This post was written by Leonardo Robinson and Charles Gray
A recent First-Tier Tax Tribunal case, decided on 26 November 2021, serves as a reminder to employers that any pensions-related tax deductions will only be able to attract tax relief if they were made wholly and exclusively for the purposes of the employer's trade in accordance with section 54 of the Corporation Tax Act 2009.
In this case, the claimants implemented Unfunded Unapproved Retirement Benefit Schemes (UURBS) promising pensions for certain employees at 80% or 100% of gross profits, and claimed tax deductions to reflect their liability to pay these pensions. HMRC considered that these provisions were implemented to avoid tax and consequently disallowed the deductions.
The Tribunal found that, in determining whether this liability was incurred wholly and exclusively for the purposes of a trade, it had to be considered whether reducing profits by 80% or 100% was the object, or merely the incidental effect, of entering into the pension agreements. It held that the latter was the case. It decided that, if the employers were genuinely concerned about the level of pensions provisions, they would have sought advice from a pensions adviser, not an accountancy firm, and that the fact that the size of the pensions provisions was determined as a percentage of profits before tax, regardless of the levels of those profits, illustrated that the primary purpose in entering into the UURBS by the employers had been as a tax-planning scheme to reduce their liability to pay tax without incurring any actual expenditure.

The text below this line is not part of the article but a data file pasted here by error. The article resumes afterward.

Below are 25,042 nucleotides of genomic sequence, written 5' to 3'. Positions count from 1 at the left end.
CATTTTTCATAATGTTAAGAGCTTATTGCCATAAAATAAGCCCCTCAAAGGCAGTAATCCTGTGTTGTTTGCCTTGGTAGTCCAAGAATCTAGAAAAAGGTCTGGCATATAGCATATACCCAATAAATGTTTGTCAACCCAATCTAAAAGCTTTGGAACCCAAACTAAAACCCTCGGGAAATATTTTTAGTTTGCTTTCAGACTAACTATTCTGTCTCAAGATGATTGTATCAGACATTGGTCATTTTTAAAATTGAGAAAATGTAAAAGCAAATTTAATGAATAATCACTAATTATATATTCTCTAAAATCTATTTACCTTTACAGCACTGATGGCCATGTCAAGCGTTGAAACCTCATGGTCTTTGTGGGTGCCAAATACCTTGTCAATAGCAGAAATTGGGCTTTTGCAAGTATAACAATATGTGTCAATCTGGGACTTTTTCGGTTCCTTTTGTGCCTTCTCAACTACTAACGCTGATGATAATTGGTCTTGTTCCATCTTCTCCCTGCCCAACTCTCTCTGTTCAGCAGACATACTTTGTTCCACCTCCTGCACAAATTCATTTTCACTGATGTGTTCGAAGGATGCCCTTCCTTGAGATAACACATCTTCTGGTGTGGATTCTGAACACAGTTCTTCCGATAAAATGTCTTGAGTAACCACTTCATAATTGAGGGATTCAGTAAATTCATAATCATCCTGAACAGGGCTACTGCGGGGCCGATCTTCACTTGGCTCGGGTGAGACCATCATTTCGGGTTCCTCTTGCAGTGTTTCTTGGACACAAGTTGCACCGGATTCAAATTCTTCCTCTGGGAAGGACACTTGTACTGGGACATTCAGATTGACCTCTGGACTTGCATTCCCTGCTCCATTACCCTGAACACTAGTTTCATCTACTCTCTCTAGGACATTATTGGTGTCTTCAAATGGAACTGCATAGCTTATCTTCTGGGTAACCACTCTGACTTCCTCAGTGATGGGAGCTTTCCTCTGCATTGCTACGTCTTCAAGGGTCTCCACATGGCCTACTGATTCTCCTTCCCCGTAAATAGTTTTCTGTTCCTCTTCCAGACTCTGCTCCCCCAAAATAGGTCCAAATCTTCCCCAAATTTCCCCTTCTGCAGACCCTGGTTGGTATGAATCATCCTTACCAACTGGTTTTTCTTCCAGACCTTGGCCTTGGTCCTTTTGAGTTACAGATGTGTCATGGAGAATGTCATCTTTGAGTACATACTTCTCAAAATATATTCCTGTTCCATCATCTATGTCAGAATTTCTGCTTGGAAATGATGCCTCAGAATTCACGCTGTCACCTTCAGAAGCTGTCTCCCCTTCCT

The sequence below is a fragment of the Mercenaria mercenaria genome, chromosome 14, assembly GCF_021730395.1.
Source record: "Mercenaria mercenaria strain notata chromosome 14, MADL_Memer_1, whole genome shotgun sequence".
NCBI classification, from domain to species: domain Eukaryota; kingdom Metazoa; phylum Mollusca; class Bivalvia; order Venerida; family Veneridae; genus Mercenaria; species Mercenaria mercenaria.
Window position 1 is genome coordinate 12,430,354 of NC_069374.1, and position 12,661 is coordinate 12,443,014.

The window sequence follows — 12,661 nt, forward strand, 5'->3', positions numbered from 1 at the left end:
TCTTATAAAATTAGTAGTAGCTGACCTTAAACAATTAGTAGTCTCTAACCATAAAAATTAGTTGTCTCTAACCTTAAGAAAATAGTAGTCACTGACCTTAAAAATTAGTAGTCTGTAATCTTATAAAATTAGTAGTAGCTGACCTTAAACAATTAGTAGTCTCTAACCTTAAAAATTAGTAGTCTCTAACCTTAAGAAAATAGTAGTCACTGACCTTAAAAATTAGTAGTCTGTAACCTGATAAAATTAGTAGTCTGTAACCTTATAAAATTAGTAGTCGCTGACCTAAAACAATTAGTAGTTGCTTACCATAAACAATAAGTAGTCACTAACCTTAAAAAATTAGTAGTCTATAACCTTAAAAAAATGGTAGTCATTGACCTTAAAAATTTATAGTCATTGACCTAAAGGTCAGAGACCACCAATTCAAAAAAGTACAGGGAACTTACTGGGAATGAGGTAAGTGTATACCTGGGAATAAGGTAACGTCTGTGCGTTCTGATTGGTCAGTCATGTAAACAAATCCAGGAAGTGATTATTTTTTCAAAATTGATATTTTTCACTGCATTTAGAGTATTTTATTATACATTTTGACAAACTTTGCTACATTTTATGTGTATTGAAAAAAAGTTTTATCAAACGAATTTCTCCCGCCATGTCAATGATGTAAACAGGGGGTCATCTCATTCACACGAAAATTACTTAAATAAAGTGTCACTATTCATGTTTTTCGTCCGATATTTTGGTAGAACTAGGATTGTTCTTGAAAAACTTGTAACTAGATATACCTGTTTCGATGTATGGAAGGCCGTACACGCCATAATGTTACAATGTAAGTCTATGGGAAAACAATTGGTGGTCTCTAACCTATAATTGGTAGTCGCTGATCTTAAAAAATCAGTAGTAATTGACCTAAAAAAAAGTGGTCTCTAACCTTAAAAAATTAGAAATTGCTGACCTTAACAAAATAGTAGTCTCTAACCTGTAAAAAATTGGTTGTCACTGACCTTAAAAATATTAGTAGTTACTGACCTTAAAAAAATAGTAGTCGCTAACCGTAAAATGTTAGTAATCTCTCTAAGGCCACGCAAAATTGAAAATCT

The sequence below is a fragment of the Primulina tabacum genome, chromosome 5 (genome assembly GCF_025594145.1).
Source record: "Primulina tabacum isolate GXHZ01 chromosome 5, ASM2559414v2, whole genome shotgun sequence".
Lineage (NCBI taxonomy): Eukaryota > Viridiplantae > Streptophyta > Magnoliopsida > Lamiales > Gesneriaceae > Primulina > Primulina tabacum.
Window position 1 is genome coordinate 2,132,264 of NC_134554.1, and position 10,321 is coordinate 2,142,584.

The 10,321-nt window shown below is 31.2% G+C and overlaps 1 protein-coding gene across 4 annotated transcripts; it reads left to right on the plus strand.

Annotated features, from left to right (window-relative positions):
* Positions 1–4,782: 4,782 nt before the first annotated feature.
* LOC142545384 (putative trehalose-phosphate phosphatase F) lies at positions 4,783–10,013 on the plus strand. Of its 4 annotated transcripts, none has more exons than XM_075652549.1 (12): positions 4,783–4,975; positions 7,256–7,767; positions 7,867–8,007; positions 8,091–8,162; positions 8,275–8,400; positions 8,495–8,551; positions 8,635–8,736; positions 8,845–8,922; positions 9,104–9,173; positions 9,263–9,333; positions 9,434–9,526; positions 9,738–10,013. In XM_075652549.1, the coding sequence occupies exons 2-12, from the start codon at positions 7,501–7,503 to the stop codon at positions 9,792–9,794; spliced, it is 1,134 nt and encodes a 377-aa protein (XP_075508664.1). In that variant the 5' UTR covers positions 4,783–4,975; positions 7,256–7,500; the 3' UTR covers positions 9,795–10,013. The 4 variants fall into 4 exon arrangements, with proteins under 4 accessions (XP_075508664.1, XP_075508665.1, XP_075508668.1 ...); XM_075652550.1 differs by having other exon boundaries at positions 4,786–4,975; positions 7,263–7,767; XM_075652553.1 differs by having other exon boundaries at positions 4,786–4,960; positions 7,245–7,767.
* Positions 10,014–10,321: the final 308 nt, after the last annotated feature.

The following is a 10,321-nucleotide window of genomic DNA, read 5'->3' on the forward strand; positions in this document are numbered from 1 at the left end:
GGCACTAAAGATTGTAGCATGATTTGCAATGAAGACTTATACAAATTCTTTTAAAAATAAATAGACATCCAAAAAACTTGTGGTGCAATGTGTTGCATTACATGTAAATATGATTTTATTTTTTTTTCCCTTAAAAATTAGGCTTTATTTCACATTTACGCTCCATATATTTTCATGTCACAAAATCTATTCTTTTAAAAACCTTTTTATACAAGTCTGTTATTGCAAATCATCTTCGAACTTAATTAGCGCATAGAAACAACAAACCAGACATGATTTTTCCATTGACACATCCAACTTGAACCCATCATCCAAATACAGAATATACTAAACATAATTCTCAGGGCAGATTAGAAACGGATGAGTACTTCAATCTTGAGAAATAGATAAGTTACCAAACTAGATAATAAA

Ultimately, this decision should remind employers that any remuneration strategies implemented to maximise their tax position have to be credible, and that HMRC will be able to successfully object if contributions do not look, and feel, like regular bona fide payments to finance pensions promises.